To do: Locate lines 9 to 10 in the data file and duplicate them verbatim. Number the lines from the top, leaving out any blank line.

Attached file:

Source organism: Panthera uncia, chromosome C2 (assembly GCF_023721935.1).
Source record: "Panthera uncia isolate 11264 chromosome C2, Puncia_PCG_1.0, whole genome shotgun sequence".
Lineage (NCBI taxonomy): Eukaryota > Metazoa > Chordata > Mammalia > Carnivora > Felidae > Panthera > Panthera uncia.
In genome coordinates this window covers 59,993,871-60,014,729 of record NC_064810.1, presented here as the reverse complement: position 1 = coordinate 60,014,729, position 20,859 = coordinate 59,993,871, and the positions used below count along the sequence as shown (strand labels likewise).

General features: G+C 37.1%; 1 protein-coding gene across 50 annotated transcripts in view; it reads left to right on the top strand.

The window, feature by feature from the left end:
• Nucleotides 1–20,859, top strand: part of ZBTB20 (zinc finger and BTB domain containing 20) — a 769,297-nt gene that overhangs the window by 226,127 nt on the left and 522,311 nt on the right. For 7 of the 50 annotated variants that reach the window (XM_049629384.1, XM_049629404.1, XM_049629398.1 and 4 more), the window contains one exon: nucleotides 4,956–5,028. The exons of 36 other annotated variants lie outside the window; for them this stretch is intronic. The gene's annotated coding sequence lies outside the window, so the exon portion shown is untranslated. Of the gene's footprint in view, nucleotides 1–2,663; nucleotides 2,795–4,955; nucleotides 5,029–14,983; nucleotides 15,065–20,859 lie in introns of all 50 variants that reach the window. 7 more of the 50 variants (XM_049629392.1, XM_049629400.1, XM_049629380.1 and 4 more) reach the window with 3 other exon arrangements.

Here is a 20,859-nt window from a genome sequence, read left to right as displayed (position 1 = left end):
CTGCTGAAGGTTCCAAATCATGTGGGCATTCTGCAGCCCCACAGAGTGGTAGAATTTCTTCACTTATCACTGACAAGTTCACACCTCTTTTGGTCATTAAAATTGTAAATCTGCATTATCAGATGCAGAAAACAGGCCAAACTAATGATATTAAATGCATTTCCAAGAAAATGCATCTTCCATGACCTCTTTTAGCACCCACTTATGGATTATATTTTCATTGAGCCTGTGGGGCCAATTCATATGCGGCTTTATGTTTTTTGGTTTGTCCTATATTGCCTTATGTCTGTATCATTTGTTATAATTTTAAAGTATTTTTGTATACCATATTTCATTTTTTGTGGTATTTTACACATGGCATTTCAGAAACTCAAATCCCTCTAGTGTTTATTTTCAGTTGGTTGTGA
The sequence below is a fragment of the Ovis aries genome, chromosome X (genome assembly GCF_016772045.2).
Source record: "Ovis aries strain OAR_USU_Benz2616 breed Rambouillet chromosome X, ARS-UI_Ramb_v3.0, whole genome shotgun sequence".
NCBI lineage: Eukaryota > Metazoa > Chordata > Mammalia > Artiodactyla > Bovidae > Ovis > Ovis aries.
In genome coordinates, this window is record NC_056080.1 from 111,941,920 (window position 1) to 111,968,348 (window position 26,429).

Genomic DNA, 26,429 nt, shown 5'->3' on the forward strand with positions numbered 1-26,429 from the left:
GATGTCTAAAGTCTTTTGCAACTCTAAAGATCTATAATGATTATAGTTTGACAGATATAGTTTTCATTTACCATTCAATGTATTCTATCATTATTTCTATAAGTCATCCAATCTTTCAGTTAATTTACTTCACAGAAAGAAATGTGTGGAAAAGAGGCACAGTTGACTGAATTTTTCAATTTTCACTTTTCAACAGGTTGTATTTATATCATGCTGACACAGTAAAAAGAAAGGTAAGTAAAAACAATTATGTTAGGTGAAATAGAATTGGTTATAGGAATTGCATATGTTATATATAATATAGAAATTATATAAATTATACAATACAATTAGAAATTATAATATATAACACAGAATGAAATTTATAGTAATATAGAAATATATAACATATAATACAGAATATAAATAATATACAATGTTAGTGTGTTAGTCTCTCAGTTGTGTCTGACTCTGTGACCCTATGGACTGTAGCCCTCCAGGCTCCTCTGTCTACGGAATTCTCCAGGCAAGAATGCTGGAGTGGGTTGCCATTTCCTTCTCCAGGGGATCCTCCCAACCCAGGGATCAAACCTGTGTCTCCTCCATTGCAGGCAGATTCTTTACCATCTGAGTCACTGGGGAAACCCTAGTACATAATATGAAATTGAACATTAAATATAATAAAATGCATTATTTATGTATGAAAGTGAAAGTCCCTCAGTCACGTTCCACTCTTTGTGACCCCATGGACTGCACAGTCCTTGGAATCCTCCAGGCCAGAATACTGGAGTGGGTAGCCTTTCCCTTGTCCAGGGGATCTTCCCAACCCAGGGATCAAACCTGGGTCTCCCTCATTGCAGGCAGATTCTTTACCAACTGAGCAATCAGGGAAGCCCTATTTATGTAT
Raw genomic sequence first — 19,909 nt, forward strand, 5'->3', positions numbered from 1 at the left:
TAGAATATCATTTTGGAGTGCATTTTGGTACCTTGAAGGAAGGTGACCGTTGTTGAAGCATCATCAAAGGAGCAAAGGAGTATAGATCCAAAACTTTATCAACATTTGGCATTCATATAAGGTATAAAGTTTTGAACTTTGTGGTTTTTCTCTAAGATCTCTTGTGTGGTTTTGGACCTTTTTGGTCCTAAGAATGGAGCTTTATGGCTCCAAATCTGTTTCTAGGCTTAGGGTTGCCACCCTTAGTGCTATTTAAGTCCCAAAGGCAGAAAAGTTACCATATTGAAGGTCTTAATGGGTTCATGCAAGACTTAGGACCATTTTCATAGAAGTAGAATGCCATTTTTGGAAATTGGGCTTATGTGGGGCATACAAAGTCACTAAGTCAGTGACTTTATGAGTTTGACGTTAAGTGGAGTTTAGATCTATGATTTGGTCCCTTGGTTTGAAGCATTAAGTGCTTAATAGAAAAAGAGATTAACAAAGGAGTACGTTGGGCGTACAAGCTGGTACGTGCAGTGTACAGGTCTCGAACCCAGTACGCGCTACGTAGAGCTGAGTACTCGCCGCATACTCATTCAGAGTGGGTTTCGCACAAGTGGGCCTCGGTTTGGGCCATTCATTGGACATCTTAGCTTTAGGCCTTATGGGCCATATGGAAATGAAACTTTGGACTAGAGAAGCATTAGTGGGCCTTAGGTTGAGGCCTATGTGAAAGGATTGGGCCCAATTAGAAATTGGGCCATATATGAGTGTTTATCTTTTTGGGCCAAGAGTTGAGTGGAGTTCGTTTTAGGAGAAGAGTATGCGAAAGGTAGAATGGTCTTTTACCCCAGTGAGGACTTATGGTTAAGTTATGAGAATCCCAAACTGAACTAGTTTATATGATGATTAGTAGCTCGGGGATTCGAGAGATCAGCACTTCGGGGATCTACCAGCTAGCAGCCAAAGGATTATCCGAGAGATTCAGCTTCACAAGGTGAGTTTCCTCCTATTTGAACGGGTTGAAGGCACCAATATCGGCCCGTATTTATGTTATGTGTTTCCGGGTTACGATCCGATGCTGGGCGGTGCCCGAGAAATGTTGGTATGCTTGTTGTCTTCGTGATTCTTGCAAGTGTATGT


CTGCTGAAGGTTCCAAATCATGTGGGCATTCTGCAGCCCCACAGAGTGGTAGAATTTCTTCACTTATCACTGACAAGTTCACACCTCTTTTGGTCATTAAAATTGTAAATCTGCATTATCAGATGCAGAAAACAGGCCAAACTAATGATATTAAATGCATTTCCAAGAAAATGCATCTTCCATGACCTCTTTTAGCACCCACTTATGGATTATATTTTCATTGAGCCTGTGGGGCCAATTCATATGCGGCTTTATGTTTTTTGGTTTGTCCTATATTGCCTTATGTCTGTATCATTTGTTATAATTTTAAAGTATTTTTGTATACCATATTTCATTTTTTGTGGTATTTTACACATGGCATTTCAGAAACTCAAATCCCTCTAGTGTTTATTTTCAGTTGGTTGTGA
The sequence below is a fragment of the Ovis aries genome, chromosome X (genome assembly GCF_016772045.2).